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Which of the following is correct in meaning and why?

  1. Whatever the situation be, you must not falter.
  2. Whatever be the situation, you must not falter.

Note: The answer should imply this - You must not falter in any situation.

  • Be is distinctly archaic in this sentence. – snailplane Nov 21 '14 at 13:06
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Both are okay. It all depends on the writing style.

Whatever be the exact number of such cases the point is that in not a single case has the sanction been given so far... - Anthropological Quarterly Summer2009, Vol. 82 Issue 3, p691-717, 27p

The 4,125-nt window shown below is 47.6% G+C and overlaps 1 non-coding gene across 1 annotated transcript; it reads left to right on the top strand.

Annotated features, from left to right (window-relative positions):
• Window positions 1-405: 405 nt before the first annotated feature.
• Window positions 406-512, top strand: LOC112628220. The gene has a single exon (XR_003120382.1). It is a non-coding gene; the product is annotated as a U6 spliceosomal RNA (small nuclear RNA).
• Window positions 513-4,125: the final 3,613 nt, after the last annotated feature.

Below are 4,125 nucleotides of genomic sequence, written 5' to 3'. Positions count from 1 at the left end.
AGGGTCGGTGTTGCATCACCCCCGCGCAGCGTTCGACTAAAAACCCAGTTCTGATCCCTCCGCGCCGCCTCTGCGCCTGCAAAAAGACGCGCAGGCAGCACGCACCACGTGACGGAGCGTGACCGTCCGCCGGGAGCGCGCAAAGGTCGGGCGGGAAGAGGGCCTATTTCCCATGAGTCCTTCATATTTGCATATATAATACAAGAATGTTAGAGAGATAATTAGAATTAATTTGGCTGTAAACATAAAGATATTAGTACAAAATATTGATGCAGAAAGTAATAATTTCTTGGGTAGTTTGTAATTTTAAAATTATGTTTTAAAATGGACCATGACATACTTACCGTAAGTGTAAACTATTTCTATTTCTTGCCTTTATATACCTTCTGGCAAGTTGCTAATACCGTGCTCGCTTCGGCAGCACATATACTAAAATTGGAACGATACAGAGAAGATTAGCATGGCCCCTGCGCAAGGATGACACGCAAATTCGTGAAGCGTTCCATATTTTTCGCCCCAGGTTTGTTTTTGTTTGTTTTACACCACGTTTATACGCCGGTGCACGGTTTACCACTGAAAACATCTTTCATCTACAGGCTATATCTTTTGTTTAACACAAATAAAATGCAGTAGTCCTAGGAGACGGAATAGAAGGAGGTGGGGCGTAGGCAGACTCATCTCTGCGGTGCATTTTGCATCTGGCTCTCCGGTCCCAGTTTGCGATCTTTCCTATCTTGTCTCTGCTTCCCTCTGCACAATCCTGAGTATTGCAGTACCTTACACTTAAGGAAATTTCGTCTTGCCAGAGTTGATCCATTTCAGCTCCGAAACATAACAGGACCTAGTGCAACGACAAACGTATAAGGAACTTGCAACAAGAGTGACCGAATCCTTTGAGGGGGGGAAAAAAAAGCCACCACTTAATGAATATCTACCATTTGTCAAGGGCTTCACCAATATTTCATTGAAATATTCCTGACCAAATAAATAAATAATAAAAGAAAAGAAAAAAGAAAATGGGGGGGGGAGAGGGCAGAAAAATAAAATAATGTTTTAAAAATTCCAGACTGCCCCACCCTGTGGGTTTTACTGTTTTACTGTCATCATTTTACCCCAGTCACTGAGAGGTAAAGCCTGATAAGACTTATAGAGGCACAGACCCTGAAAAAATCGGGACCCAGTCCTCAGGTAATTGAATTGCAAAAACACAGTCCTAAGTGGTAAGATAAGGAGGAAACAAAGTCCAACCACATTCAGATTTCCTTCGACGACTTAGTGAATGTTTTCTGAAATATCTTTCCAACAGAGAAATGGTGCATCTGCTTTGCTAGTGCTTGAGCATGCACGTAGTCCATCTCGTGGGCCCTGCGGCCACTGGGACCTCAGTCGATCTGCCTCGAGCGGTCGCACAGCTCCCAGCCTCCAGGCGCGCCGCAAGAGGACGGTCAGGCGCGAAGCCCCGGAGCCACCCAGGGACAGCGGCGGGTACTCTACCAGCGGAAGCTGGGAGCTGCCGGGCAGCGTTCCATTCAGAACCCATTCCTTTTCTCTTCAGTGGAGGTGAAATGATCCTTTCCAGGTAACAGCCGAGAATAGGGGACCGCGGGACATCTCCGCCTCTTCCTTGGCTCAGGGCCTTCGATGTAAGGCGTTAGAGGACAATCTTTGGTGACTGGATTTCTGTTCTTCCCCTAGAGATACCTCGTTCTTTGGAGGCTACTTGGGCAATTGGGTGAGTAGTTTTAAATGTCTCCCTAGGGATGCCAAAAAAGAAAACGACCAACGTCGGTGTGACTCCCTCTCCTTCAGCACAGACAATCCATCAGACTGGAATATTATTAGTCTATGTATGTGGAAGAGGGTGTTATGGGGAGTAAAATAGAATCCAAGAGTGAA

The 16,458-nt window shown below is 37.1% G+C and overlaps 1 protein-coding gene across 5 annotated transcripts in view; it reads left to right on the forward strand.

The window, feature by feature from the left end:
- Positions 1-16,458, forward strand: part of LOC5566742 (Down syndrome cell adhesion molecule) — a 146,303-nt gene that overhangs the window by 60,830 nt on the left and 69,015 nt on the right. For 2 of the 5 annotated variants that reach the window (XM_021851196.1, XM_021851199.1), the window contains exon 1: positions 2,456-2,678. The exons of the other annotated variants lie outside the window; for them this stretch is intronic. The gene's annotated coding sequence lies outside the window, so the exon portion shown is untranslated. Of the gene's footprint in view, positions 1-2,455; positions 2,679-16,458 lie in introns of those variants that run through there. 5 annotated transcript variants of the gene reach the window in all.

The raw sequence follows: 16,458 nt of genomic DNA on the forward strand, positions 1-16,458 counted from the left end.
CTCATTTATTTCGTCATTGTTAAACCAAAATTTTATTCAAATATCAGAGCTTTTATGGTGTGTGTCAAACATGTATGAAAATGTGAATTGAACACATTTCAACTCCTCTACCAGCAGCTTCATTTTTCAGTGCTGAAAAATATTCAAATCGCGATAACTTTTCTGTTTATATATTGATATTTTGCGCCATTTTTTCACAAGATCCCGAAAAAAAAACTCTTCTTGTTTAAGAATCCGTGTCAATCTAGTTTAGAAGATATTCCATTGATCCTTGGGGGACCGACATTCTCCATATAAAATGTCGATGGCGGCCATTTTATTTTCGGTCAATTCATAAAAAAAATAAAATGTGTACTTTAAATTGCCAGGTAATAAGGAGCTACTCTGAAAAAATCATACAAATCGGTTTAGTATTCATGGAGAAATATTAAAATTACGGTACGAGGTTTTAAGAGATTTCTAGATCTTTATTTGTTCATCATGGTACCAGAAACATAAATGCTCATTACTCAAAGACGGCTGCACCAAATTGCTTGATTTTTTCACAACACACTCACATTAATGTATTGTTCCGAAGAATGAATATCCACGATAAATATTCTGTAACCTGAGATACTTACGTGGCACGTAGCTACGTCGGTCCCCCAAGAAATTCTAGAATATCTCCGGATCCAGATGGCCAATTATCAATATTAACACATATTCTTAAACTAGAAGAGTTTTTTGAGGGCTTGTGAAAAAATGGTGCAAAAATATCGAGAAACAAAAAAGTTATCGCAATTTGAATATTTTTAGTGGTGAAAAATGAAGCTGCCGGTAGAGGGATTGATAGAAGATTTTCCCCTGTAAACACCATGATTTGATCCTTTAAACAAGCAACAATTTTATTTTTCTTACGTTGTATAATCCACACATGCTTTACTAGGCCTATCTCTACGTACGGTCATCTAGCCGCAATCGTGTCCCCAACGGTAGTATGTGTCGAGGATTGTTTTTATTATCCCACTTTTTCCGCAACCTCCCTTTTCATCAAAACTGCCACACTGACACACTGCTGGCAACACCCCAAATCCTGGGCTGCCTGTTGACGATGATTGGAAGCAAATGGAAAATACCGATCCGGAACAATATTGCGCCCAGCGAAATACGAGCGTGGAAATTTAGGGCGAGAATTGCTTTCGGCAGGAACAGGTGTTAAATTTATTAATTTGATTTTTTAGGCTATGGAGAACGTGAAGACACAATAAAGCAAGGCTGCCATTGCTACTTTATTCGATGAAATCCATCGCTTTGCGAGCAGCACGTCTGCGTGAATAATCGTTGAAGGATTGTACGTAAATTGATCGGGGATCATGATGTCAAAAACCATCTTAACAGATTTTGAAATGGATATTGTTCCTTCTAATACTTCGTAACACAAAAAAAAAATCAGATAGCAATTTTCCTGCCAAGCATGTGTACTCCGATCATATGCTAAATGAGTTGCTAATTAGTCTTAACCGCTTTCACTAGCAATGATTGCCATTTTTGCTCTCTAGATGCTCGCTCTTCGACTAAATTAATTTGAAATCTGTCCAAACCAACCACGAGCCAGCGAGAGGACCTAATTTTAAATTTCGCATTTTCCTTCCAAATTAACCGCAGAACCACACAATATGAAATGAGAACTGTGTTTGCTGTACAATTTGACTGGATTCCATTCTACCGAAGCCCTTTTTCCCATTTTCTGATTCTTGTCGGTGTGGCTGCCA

And,

Whatever the situation be, this would be Real Madrid’s best chance to win the Champions League in the last decade and complete the ‘La Decima’ and end their 12 year long wait for the 10th Champions League title - DNA

Think the similar concept, we do say - "Whatever the case is, he is going to win" and "Whatever is the case, he is going to win"

However, natives may help us learn which one is better and preferred.

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  • 2
    You can even leave out be altogether, and end up with a very natural sentence: Whatever the situation, you must never falter. To me that sounds even more natural than including be in any position. – oerkelens Nov 21 '14 at 10:11

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